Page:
Page Menu

Two UMass Medical School research teams named STAT Madness 2019 contenders

Date Posted: March 04, 2019
By: Sarah Willey
Category: Graduate School of Biomedical Sciences,Faculty,Rare Disease
stat-madness-2019.png
STAT Madness is a bracket-style competition in which participants vote for the best pioneering biomedical research of 2018.

Two UMass Medical School research teams have been selected by Stat News to compete among 64 contestants in the third annual 2019 STAT Madness competition. STAT Madness is a bracket-style competition in which participants vote for the best pioneering biomedical research of 2018. Voting for the first round begins Monday, March 4. Winners will be chosen for the next round on March 8.

Anastasia Khvorova, PhD, professor of RNA therapeutics, and Melissa Moore, PhD, professor of RNA therapeutics, were chosen for their work to identify a promising treatment for preeclampsia with a collaboration of scientists at UMMS, Beth Israel Deaconess Medical Center and Western Sydney University. Preeclampsia is a hypertensive disorder of pregnancy that contributes to 76,000 maternal and 500,000 infant deaths worldwide. In a November 2018 Nature Biotechnology paper, the scientists explained how they used small interfering RNAs (siRNA) to temper the symptoms of preeclampsia in an animal model, which has the potential to allow women with the condition to extend their pregnancy and improve outcomes for infants.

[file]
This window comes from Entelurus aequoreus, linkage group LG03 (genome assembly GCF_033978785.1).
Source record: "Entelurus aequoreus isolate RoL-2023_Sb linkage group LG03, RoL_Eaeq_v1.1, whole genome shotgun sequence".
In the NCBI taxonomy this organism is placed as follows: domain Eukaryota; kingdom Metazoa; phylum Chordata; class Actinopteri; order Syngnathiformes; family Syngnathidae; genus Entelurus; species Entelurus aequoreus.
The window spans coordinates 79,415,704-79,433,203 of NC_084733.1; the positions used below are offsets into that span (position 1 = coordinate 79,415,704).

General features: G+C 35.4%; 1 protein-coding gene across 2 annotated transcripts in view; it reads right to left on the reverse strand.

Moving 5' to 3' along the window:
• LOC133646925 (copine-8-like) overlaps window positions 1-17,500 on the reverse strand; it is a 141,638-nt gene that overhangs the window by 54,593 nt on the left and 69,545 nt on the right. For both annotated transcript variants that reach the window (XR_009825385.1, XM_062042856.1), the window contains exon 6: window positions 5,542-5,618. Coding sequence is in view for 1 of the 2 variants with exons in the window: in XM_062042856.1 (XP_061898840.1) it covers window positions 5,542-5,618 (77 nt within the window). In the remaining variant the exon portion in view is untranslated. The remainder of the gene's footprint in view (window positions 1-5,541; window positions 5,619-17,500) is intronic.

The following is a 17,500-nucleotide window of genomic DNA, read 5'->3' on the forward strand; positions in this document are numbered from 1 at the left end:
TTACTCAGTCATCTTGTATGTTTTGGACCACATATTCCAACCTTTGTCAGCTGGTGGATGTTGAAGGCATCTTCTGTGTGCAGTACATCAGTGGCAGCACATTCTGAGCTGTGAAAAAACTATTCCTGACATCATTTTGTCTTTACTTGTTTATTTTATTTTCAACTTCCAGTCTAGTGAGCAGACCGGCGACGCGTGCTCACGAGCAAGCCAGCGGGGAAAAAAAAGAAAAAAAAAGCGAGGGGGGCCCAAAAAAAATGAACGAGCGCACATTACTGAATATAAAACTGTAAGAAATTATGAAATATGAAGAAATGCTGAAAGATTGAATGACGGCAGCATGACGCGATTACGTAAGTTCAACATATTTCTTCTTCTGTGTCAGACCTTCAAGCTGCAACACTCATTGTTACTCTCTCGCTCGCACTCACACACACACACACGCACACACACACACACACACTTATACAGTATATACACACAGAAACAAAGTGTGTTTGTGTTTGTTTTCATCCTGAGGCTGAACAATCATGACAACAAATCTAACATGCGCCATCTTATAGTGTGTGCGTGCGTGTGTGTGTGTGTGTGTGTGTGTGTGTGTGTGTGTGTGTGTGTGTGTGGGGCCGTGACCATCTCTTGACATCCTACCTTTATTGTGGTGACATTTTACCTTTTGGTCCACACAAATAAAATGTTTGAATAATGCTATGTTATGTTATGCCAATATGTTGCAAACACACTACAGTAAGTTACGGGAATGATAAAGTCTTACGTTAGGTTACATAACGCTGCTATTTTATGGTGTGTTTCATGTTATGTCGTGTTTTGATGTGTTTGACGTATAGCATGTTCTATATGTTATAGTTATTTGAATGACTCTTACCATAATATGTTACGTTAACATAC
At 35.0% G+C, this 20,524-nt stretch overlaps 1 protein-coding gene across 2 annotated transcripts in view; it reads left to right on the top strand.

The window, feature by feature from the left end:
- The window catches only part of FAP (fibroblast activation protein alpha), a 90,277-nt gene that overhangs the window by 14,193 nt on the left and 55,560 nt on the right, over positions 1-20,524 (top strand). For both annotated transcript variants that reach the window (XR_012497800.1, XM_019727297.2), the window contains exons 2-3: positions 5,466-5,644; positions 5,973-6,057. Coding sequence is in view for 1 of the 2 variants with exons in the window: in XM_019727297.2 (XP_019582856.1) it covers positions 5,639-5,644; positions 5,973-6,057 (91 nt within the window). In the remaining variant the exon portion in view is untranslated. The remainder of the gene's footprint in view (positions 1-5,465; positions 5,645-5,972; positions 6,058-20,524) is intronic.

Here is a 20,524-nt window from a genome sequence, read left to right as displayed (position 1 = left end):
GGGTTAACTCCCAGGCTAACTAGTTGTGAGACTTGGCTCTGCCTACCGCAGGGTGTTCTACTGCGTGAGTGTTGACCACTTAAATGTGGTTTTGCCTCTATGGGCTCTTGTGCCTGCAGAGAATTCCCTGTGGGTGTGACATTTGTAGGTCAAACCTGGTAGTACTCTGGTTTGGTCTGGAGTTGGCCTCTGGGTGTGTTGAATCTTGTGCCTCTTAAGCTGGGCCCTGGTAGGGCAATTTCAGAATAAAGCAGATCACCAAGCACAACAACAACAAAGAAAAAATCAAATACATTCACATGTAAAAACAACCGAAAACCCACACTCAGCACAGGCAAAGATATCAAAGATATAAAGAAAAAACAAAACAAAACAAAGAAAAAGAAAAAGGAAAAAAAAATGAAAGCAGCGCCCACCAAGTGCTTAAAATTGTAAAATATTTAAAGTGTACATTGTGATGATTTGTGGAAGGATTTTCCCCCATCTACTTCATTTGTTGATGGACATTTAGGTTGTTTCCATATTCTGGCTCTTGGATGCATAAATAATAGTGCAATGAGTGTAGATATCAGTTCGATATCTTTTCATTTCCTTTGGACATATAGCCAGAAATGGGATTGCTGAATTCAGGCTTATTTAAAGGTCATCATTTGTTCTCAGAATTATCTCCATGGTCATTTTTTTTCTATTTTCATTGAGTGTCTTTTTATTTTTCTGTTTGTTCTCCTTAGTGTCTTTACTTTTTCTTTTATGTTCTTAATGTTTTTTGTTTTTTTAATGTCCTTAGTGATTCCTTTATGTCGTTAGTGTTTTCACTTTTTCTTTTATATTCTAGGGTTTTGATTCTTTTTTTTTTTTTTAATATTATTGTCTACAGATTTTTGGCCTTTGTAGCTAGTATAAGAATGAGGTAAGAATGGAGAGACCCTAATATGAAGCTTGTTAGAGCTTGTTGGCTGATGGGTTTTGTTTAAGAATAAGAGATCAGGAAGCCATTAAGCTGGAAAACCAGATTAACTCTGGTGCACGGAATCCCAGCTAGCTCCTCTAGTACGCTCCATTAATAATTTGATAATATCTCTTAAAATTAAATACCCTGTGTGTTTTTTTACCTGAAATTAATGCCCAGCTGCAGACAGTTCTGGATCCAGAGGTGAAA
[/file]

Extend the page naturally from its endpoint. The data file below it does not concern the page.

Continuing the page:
Christian Mueller, PhD, and Robert H. Brown Jr., DPhil, MD, were chosen for their research into a potential new treatment for amyotrophic lateral sclerosis, ALS. Dr. Mueller, associate professor of pediatrics, and Dr. Brown, the Leo P. and Theresa M. LaChance Chair in Medical Research, professor of neurology and director of the Program in Neurotherapeutics, published a study in Science Translational Medicine last October. They provided evidence that a gene therapy technique, which involves using synthetic microRNAs to switch off the proteins linked to the degenerative neurological disease, has so far proven effective in animal experiments, and is headed to clinical trials on patients.

The public can support UMMS researchers by signing up for a reminder when voting begins on Monday, March 4 by clicking here. Follow the competition on Twitter, Facebook and LinkedIn.

Additional Resources
click to open search panel